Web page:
Editor's Note: In the mid-1930s, The Louisville Herald-Post conducted a genealogy column featuring materials sent in by its readers. We thought our readers would find the column interesting. We will reprint parts from this column each month. Because they were printed some 60 years ago, we do not have any other facts, except those given below. We hope our readers enjoy the Kentucky Kinfolks column.
A. B. Gill went from Baltimore to Kentucky where he married Ann Taylor. After their marriage, they settled on a plantation near Alexandria, Louisiana. This was in the early 1800s. Ann Taylor's father died early, as her mother remarried a Mr. McLaren of Mississippi. Mr. McLaren's son owned a wholesale hardware house named McLaren, Williams, and Company. He is a half-brother of Ann Taylor.
Robert Shannon, born 1753, was a Revolutionary soldier who settled in Kentucky. Robert and his wife, Catharine, settled in Henry County, Kentucky. They were from North Carolina. They were married February 24, 1780. Robert died January 22, 1827. Catharine was born 1762 in Pennsylvania. Her maiden name was Catharine Davidson. They removed to South Carolina when she was 10 or 12, and they were married by Wm. Bratton at her father's house. They then removed to Lincoln County, North Carolina, on South Fork of Catawba. They moved to Scott County, Kentucky, 1795, and lived 13 years there, then removed to Fayette County, Kentucky; then to Jessamine County, and then to Henry County, Kentucky, in 1812. They had Samuel Shannon, born 1793, married Martha; Nancy B. Shannon, born 1781; Mary, born 1783; Catharine, born 1785; Joseph, born 1788; Peggy, born 1791; Lillie, born 1797; John, born 1801; and Elias, born 1812. Arthur Shannon, another Revolutionary soldier, settled in Fayette County, Kentucky. He enlisted in Berks County, Pennsylvania, 1776. His wife was living at the time he made his affidavit, but his affidavit names no children. There are many Shannon marriages and intermarriages with others by the same name, showing that there were unrelated families in Kentucky by this name.
The Meriwethers of Virginia and Kentucky are supposed to be descendants of Nicholas Meriwether (the immigrant), born 1647, died 1744, who settled in New Kent County, Virginia; where he was a vestryman in St. Peter's Parish, 1685-98. His wife, Elizabeth, is the daughter of David Crawford of New Kent County (the name Crawford was also spelled Craford and Crafford in early records). Much has been published about the Meriwethers, but not much on the Crawfords. That may be due to the fact that the records of New Kent County were destroyed before people began taking an interest in their ancestry. There is a tradition that the father of Nicholas Meriwether was in Virginia before Nicholas settled in New Kent. The Meriwethers and Crawfords were possibly neighbors in Surry County at an earlier date. A Francis Meriwether's estate was settled in Surry County in 1676, and that of a William Meriwether in 1695. Moreover, there is a Robert Crawford, who left a will in Surry, probated 1717, who might have been the father of Elizabeth. A book entitled Craw-fordiana, with a subtitle of The Descendants of John Crawford of New Kent County, was published in New York in 1833.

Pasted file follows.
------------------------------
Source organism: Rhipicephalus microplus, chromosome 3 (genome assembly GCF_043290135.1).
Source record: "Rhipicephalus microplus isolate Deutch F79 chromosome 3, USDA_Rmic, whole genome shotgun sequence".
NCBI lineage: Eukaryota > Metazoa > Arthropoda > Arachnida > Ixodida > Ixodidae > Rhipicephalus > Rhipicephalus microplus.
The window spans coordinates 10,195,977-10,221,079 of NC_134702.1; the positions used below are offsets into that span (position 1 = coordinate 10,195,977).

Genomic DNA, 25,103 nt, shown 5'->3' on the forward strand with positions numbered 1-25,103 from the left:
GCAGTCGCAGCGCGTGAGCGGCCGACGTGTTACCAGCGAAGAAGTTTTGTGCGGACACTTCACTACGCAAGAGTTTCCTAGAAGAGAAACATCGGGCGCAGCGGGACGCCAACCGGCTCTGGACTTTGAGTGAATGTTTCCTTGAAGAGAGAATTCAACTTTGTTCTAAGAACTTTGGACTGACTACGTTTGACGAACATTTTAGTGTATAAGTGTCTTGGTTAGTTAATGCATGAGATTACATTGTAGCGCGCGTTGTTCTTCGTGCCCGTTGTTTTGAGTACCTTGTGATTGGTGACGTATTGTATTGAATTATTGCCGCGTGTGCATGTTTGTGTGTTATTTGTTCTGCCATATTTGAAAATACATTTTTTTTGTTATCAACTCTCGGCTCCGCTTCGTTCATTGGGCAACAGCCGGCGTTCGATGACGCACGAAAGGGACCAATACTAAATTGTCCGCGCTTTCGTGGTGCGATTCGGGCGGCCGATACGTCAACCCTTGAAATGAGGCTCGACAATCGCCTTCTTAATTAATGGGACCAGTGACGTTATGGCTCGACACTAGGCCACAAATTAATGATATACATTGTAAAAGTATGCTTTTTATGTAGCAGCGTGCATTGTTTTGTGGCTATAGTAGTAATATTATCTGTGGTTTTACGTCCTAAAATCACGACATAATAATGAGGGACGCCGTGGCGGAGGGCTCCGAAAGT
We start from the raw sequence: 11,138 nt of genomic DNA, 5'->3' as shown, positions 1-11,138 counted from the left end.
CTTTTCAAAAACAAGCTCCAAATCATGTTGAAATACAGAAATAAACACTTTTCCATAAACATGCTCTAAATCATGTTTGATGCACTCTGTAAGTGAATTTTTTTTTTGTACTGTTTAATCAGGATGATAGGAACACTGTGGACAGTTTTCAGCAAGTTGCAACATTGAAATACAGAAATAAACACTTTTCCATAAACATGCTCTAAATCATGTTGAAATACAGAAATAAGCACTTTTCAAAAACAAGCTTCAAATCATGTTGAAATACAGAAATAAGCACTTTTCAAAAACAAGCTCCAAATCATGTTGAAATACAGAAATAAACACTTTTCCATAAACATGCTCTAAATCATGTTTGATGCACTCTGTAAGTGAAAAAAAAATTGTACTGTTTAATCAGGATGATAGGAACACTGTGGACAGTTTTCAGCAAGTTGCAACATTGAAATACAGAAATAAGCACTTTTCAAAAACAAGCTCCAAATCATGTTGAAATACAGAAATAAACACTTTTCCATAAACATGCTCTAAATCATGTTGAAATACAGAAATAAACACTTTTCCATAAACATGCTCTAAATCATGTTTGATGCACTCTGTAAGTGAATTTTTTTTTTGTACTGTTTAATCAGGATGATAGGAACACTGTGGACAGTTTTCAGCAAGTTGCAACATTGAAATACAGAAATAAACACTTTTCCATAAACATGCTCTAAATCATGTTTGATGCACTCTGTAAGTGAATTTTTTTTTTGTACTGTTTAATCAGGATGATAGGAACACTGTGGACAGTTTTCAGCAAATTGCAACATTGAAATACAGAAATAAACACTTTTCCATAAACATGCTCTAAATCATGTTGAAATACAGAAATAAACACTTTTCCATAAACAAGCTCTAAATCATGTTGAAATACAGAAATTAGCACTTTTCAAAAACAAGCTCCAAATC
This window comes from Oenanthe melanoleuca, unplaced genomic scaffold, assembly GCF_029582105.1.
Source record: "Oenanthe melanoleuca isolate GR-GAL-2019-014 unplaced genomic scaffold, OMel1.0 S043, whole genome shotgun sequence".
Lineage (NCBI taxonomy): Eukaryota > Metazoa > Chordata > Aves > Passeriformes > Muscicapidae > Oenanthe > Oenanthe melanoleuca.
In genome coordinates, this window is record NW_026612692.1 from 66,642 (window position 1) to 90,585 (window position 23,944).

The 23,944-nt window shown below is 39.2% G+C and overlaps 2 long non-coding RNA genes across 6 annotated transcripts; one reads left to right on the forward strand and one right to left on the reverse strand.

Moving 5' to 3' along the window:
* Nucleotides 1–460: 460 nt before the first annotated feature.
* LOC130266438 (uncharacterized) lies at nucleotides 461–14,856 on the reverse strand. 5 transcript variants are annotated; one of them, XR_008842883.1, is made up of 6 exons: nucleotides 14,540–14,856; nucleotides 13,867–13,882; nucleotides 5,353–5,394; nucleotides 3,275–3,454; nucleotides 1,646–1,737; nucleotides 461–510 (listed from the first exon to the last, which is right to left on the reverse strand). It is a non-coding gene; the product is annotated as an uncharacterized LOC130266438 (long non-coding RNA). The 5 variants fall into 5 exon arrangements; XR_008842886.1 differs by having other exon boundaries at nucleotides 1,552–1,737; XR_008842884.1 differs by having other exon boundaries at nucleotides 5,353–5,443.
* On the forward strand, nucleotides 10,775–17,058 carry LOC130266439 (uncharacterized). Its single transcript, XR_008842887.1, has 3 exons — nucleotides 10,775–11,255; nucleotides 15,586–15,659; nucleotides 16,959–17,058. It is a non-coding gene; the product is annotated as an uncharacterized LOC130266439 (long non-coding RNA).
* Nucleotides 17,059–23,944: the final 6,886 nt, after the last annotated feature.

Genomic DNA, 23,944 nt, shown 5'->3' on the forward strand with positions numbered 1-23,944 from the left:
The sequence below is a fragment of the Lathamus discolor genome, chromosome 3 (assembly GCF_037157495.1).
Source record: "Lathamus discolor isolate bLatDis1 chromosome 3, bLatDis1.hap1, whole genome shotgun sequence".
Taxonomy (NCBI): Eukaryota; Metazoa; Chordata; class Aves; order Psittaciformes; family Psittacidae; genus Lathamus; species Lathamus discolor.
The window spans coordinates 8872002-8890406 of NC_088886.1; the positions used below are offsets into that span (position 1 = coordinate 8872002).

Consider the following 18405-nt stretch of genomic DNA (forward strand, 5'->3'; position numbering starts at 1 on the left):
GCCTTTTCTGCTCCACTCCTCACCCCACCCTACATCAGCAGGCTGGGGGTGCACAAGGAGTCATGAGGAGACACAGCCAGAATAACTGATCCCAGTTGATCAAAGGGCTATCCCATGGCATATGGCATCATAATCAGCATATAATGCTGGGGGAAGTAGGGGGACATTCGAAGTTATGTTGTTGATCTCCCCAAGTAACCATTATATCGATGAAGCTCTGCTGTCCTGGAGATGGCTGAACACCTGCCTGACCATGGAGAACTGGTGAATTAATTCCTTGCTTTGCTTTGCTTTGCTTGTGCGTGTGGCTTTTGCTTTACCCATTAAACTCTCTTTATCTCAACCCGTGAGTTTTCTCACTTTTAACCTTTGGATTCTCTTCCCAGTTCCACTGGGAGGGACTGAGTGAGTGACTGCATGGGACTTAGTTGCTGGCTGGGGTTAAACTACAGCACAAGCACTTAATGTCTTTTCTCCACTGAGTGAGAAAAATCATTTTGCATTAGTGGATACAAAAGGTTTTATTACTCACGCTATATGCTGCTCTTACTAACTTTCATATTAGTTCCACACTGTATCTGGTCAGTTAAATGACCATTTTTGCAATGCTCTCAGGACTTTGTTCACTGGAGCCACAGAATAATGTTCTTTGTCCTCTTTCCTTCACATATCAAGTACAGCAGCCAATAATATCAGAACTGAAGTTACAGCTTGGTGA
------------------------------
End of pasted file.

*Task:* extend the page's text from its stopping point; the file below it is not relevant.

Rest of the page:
Benjamin Warfield of Ann Arundle County, Maryland, married Rachael Ridgeley. They had a son, Elisha, born November 29, 1741, who moved to Kentucky ca. 1790.
John W. Miller (1805-1881), born near Harned, Breckinridge County, Kentucky, married Jane Carr, March 9, 1830, at Rome; then the county seat of Perry County, Indiana. Two sisters of John married men by the name of Dwyer and moved to Iowa. This family of Millers was descended from a member of Cecil Calvert's colony that settled in Maryland. John Miller's mother, Susan Springer, or her parents must have come from southern Pennsylvania or northern Delaware. Since John Miller was Catholic, it is presumed that his ancestors either followed, or were members of one of the settlements from St. Mary's County, Maryland, that settled near Bardstown, Kentucky.
Martha White, married, on October 10, 1821, William Musselman in Daviess County, Kentucky.
Jonathan Bolling was born in Virginia, May 22, 1767. He was married in Albemarle County, Virginia, on November 17, 1790, to Susannah Wood, born November 10, 1766. She was the daughter of John and Eleanor Isreal Wood of Albemarle. Jonathan and Susannah Wood Bolling had issue: John Bolling, born January 30, 1792; Rhoda Bolling, born January 15, 1794; Betsy Bolling, born March 30, 1796; William Bolling, born February 10, 1799; Polly M. Bolling, born March 1, 1803; George W. Bolling, born April 25, 1807; James M. Bolling, born October 12, 1811; and Susannah Bolling, born January 5, 1813. Jonathan Bolling came to Kentucky from Albemarle County, Virginia, and settled in Barren County. Elizabeth Wood, sister of Susannah, married John Clack of Albemarle. Moses Clack, also of Albemarle, married Mary Dedman.
Nicholas Blankenbaker, born in Germany in 1758, died in Shelby County, Kentucky, in 1849. He served in the American Revolution. He was married to Fannie Wilhoyte.